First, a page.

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AU - Sahar, Nadav

AU - Singla, Anand

AU - Ross, Andrew S.

AU - Irani, Shayan S.

AU - Ian Gan, S.

AU - Larsen, Michael C.

AU - Kozarek, Richard A.

AU - Gluck, Michael

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N2 - Background/Aims: Acute pancreatitis complicated by walled-off necrosis (WON) is associated with high morbidity and mortality, and if infected, typically necessitates intervention. Clinical outcomes of infected WON have been described as poorer than those of symptomatic sterile WON. With the evolution of minimally invasive therapy, we sought to compare outcomes of infected to symptomatic sterile WON. Methods: We performed a retrospective cohort study examining patients who were undergoing dual-modality drainage as minimally invasive therapy for WON at a high-volume tertiary pancreatic center. The main outcome measures included mortality with a drain in place, length of hospital stay, admission to intensive care unit, and development of pancreatic fistulae. Results: Of the 211 patients in our analysis, 98 had infected WON. The overall mortality rate was 2.4%. Patients with infected WON trended toward higher mortality although not statistically significant (4.1% vs 0.9%, p=0.19). Patients with infected WON had longer length of hospitalization (29.8 days vs 17.3 days, p<0.01), and developed more spontaneous pancreatic fistulae (23.5% vs 7.8%, p<0.01). Multivariate analysis showed that infected WON was associated with higher odds of spontaneous pancreatic fistula formation (odds ratio, 2.65; 95% confidence interval, 1.20 to 5.85). Conclusions: This study confirms that infected WON has worse outcomes than sterile WON but also demonstrates that WON, once considered a significant cause of death, can be treated with good outcomes using minimally invasive therapy.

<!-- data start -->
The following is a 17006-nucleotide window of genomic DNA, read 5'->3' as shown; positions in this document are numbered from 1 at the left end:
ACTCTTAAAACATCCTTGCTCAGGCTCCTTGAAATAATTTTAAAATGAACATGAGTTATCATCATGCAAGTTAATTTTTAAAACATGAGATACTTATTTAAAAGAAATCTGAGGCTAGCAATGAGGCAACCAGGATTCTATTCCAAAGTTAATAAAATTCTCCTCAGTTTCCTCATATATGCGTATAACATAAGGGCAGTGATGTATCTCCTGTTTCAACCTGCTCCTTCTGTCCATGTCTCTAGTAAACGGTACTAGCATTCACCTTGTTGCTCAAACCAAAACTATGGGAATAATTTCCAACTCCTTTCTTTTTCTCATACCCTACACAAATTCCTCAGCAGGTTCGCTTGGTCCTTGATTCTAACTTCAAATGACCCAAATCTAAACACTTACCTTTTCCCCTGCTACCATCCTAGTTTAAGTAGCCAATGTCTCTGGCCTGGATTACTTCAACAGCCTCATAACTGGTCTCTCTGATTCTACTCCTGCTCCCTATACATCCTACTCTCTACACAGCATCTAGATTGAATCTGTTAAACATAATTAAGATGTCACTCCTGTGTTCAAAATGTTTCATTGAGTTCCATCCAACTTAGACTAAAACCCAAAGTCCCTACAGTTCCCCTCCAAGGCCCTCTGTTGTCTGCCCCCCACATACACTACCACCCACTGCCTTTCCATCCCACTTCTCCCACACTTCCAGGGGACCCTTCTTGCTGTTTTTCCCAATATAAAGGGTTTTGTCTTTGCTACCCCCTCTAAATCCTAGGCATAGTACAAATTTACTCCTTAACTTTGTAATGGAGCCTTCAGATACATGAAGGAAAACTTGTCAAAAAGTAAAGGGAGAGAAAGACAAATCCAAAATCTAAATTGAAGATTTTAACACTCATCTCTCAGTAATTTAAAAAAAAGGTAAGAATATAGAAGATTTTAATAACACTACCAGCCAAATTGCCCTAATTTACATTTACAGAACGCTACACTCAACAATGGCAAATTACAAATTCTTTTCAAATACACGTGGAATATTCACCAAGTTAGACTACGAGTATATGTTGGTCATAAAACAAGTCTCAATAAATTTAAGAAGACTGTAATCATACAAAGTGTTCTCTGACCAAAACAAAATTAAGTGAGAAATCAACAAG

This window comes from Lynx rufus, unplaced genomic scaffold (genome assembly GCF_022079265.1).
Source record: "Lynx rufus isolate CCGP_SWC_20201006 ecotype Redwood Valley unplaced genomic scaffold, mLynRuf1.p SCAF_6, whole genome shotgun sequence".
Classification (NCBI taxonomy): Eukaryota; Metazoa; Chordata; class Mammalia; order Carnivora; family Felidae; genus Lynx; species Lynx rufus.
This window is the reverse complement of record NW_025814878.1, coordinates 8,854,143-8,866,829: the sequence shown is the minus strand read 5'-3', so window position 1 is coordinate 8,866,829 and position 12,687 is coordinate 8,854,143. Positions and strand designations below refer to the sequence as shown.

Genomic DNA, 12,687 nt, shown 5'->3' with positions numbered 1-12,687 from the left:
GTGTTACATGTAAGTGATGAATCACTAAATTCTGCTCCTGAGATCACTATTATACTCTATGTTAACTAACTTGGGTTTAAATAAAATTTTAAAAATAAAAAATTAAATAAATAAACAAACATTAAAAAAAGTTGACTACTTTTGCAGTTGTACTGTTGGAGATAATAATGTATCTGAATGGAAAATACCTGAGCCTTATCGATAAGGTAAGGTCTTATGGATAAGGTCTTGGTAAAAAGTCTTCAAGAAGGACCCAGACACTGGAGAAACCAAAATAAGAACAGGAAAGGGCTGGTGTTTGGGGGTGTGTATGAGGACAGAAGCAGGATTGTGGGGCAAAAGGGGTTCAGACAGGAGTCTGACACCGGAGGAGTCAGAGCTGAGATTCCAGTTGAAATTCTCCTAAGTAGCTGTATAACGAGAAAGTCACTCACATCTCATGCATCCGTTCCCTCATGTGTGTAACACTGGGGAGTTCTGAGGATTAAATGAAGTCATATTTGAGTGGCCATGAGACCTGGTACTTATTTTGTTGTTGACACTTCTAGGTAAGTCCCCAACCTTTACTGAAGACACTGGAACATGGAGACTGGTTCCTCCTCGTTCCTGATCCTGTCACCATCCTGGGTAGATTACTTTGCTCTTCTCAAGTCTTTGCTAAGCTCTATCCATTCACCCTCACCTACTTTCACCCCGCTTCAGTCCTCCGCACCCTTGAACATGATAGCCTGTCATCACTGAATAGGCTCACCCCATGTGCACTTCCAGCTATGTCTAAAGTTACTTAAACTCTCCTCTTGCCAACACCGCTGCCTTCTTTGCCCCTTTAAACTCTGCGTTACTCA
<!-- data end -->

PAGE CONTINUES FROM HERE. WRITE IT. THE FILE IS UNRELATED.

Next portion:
AB - Background/Aims: Acute pancreatitis complicated by walled-off necrosis (WON) is associated with high morbidity and mortality, and if infected, typically necessitates intervention. Clinical outcomes of infected WON have been described as poorer than those of symptomatic sterile WON. With the evolution of minimally invasive therapy, we sought to compare outcomes of infected to symptomatic sterile WON. Methods: We performed a retrospective cohort study examining patients who were undergoing dual-modality drainage as minimally invasive therapy for WON at a high-volume tertiary pancreatic center. The main outcome measures included mortality with a drain in place, length of hospital stay, admission to intensive care unit, and development of pancreatic fistulae. Results: Of the 211 patients in our analysis, 98 had infected WON. The overall mortality rate was 2.4%. Patients with infected WON trended toward higher mortality although not statistically significant (4.1% vs 0.9%, p=0.19). Patients with infected WON had longer length of hospitalization (29.8 days vs 17.3 days, p<0.01), and developed more spontaneous pancreatic fistulae (23.5% vs 7.8%, p<0.01). Multivariate analysis showed that infected WON was associated with higher odds of spontaneous pancreatic fistula formation (odds ratio, 2.65; 95% confidence interval, 1.20 to 5.85). Conclusions: This study confirms that infected WON has worse outcomes than sterile WON but also demonstrates that WON, once considered a significant cause of death, can be treated with good outcomes using minimally invasive therapy.